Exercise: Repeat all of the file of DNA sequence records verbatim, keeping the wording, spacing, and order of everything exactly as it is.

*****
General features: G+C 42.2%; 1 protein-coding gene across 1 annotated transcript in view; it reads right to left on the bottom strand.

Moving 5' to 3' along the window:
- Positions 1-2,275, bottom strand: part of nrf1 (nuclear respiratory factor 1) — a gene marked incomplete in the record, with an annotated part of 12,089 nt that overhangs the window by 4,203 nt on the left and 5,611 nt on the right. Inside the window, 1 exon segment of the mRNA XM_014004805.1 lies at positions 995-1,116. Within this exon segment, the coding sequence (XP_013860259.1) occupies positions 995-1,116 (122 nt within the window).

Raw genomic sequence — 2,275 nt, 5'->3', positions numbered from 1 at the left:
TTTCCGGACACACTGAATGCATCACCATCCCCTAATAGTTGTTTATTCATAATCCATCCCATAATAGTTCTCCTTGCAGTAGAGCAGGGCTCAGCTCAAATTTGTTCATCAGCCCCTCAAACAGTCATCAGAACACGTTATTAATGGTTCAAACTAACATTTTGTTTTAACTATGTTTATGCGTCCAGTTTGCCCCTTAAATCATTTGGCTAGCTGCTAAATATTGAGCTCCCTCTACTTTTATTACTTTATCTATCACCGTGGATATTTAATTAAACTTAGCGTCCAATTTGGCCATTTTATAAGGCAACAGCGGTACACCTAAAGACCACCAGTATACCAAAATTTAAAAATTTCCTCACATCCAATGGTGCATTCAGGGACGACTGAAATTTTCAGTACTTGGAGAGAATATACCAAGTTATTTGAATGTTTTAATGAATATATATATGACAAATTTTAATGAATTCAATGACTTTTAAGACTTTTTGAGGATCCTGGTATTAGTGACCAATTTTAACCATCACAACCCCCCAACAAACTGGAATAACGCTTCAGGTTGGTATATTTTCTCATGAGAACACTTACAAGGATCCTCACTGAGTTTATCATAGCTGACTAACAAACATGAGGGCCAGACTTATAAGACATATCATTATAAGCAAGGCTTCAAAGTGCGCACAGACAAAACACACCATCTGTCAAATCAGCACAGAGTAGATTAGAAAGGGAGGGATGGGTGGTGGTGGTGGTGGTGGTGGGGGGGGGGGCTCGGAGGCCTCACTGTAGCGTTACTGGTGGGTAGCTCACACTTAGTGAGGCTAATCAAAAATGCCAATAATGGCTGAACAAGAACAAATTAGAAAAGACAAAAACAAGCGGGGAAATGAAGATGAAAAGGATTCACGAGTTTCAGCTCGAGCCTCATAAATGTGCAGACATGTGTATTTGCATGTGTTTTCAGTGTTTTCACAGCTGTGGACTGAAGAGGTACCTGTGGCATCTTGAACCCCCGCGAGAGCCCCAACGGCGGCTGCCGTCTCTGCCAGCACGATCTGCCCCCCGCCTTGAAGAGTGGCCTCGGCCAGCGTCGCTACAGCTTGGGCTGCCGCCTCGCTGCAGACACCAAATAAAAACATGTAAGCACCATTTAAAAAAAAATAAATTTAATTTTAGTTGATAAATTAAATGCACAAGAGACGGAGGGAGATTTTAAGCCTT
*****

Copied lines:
General features: G+C 42.2%; 1 protein-coding gene across 1 annotated transcript in view; it reads right to left on the bottom strand.

Moving 5' to 3' along the window:
- Positions 1-2,275, bottom strand: part of nrf1 (nuclear respiratory factor 1) — a gene marked incomplete in the record, with an annotated part of 12,089 nt that overhangs the window by 4,203 nt on the left and 5,611 nt on the right. Inside the window, 1 exon segment of the mRNA XM_014004805.1 lies at positions 995-1,116. Within this exon segment, the coding sequence (XP_013860259.1) occupies positions 995-1,116 (122 nt within the window).

Raw genomic sequence — 2,275 nt, 5'->3', positions numbered from 1 at the left:
TTTCCGGACACACTGAATGCATCACCATCCCCTAATAGTTGTTTATTCATAATCCATCCCATAATAGTTCTCCTTGCAGTAGAGCAGGGCTCAGCTCAAATTTGTTCATCAGCCCCTCAAACAGTCATCAGAACACGTTATTAATGGTTCAAACTAACATTTTGTTTTAACTATGTTTATGCGTCCAGTTTGCCCCTTAAATCATTTGGCTAGCTGCTAAATATTGAGCTCCCTCTACTTTTATTACTTTATCTATCACCGTGGATATTTAATTAAACTTAGCGTCCAATTTGGCCATTTTATAAGGCAACAGCGGTACACCTAAAGACCACCAGTATACCAAAATTTAAAAATTTCCTCACATCCAATGGTGCATTCAGGGACGACTGAAATTTTCAGTACTTGGAGAGAATATACCAAGTTATTTGAATGTTTTAATGAATATATATATGACAAATTTTAATGAATTCAATGACTTTTAAGACTTTTTGAGGATCCTGGTATTAGTGACCAATTTTAACCATCACAACCCCCCAACAAACTGGAATAACGCTTCAGGTTGGTATATTTTCTCATGAGAACACTTACAAGGATCCTCACTGAGTTTATCATAGCTGACTAACAAACATGAGGGCCAGACTTATAAGACATATCATTATAAGCAAGGCTTCAAAGTGCGCACAGACAAAACACACCATCTGTCAAATCAGCACAGAGTAGATTAGAAAGGGAGGGATGGGTGGTGGTGGTGGTGGTGGTGGGGGGGGGGGCTCGGAGGCCTCACTGTAGCGTTACTGGTGGGTAGCTCACACTTAGTGAGGCTAATCAAAAATGCCAATAATGGCTGAACAAGAACAAATTAGAAAAGACAAAAACAAGCGGGGAAATGAAGATGAAAAGGATTCACGAGTTTCAGCTCGAGCCTCATAAATGTGCAGACATGTGTATTTGCATGTGTTTTCAGTGTTTTCACAGCTGTGGACTGAAGAGGTACCTGTGGCATCTTGAACCCCCGCGAGAGCCCCAACGGCGGCTGCCGTCTCTGCCAGCACGATCTGCCCCCCGCCTTGAAGAGTGGCCTCGGCCAGCGTCGCTACAGCTTGGGCTGCCGCCTCGCTGCAGACACCAAATAAAAACATGTAAGCACCATTTAAAAAAAAATAAATTTAATTTTAGTTGATAAATTAAATGCACAAGAGACGGAGGGAGATTTTAAGCCTT